At Wolverine (27.2 miles), I stopped for a restroom break at the vault toilets pictured above, while Kurt gathered our supplies.  we lounged on the grass for about seven minutes.  The pace that we had maintained was finally starting to get to us.  We cleaned up our mess and soldiered on to Vanderbilt.
-----A brief note on the weather conditions.  It hadn't rained yet.  It had misted for the whole trip, but both of us were wearing our rain jackets tied around our waist.  There was no sun due to the cloud cover.  Overall, excellent running conditions that would come back to bite us later.------
I was feeling pretty gassed heading out of Wolverine.  Our pace suffered as a result.  We were reduced to just running when we could.  We met the kind older man at our drop between Wolverine and Vanderbilt and had a brief, pleasant conversation with him.  He mentioned that he had seen us from across the road that paralleled the trail, and had come over to make sure that it was indeed us, and not someone else messing with our bags.  I'm pretty sure that he was the only person that we talked to, beside ourselves, the entire trip.  At some point after Wolverine, I hooked up the charger to my Garmin, so we would run 20 minutes by Kurt's chronometer, and walk 10.
Heading out of Vanderbilt, on the 7.6 mile stretch to the turnaround at Gaylord, I went into my long dark tea time of the soul.

The Long, Dark, Tea Time of the Soul

I've talked about this before in prior reports.  It's something both Kurt and I, and many ultrarunners, experience.  We've only gone through it when the race involves running through the night.  For us, 100 milers.  It's when I fall into a psychological pit.  Everything just seems pointless.  It's difficult to describe, but if you've been there, you know.
I made it a point to tell Kurt on the drive up that it was important that both of us not experience this at the same time.  This way, the one who was not could talk the other out of it.  Kurt came through.  This still resulted in us walking the entire 7.6 miles from Vanderbilt to Gaylord, where Kurt had his.

Gaylord:  100 km:  Halfway Done

At Gaylord, Kurt had to repair his shoes with duct tape, as the sides were becoming blown out.  That's the danger of using your most comfortable, broken in shoes for something like this.  I waited at the drop bag site for him to change his socks, tend to his feet, and repair his shoes.  We then walked the half mile to the pavilion to eat our snacks.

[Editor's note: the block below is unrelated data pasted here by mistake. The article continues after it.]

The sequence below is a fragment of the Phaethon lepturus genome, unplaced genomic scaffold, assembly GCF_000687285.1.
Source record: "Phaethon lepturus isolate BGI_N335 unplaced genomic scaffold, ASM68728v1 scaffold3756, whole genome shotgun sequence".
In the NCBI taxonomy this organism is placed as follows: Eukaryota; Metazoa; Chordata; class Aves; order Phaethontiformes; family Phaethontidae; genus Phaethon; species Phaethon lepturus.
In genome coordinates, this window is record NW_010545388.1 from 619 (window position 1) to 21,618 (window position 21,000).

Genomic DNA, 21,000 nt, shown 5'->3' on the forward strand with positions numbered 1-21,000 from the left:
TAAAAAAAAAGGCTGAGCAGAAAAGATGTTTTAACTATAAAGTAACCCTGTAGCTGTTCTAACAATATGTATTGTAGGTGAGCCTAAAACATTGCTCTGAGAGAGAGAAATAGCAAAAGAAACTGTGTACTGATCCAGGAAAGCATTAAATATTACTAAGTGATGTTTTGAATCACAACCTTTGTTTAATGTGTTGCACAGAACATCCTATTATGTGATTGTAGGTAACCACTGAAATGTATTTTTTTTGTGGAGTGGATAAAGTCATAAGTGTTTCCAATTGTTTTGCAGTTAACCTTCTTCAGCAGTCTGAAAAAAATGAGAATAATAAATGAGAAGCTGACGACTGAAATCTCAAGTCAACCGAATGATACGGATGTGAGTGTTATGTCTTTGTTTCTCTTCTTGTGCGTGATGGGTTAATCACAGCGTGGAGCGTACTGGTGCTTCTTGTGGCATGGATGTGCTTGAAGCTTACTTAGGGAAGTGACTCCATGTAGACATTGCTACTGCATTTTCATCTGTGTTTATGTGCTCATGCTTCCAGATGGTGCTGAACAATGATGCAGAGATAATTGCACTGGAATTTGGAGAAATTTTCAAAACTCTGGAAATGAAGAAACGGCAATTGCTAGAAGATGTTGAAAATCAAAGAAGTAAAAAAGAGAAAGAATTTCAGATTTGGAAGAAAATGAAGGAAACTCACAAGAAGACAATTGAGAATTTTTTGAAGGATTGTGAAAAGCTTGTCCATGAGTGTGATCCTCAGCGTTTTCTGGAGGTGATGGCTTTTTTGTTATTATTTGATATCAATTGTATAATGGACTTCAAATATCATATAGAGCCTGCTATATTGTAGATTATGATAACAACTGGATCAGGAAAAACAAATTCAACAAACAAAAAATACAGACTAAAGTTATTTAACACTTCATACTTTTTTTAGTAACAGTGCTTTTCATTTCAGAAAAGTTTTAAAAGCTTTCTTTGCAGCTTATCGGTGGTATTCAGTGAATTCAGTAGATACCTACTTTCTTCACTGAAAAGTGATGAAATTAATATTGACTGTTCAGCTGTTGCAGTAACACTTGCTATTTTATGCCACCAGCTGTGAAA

We discovered later that leaving the drop site without donning the long sleeved shirts that we had there would be a crucial mistake.
At the pavilion, Kurt dropped into his psychological hole.  His was centered around the fact that we had arrived at the turn around nearly two hours later than we had planned for.  We were now about 15 hours and 50 minutes into the run.  It was my turn to help him out.  I don't know how I had the faculties to figure it out, but I remarked that it was because this was a self-supported run.  That's what caused the added time.  It took us about five minutes to get the items we wanted out of the bags that we had hung.  We then spent 5 minutes enjoying them.  Add another five minutes to put the trash back in the bags, and that's 15 extra minutes per stop.  Multiply that by ten stops, and that's an extra 2.5 hours.
In reality, we were keeping up our pace, but the time it took to get to our bags was adding up considerably.
We threw our trash in the garbage can there, turned around, and set our sights for Mackinaw.

The Long Road Home

I don't remember if we did any running between Gaylord and Vanderbilt.  If so, it was brief.  When we finally reached Vanderbilt, we just grabbed some water to fill up our hand-helds, and we each grabbed a Coke.  We sat on a bench at the Vanderbilt trail head and just enjoyed them before moving on.
The bench in question, the next morning.
-------A note on Coke.  This is the best thing ever during a long run.  Liquid sugar and caffeine.  Nothing beats it.  There was an added pep to our step coming out of every AS due to Coke.------
About one mile out of Vanderbilt, it started to rain.  The expression, "raining buckets" does not capture the essence of this downpour.  It wasn't a thunderstorm, but it was raining hard.  Super hard.  Super, duper hard.  We had both put our rain coats on at Gaylord, so we just kept on walking.
The problem that we encountered was that all that we were wearing underneath our coats was short sleeved tech tees.  Kurt's shirt didn't even have sleeves.  50 degrees isn't a problem.  Torrential downpour isn't a problem.  But when you combine them both, and you're not wearing adequate clothing, stuff goes bad.  We were getting hypothermic.  For every two steps we took moving forward, we moved about one stride to either side.  We ran into each other countless times.  We both fell off the side of the path a few times.
We were in no man's land, between Vanderbilt and Wolverine (neither of which is any kind of city to speak of anyway), with no way out.  We were focused on getting to our next drop.  It was just something to look forward to.
The drop in question

That drop was marked by a series of very large boulders on the opposite side of the trail.  Both of our headlamps were fixed on that side.  Kurt told me later that he would see them, but when he stared at them for a bit, they would disappear.  I was seeing the side of a barn out of the corner of my eye, and when I turned my gaze upon it fully, it would dissolve into the foliage that was actually there.  When we finally did get to our bags, we grabbed some water.  I remember telling Kurt that I had to get out of this, meaning the rain.  He went to look for a lean-to that he thought he remembered seeing on our way down.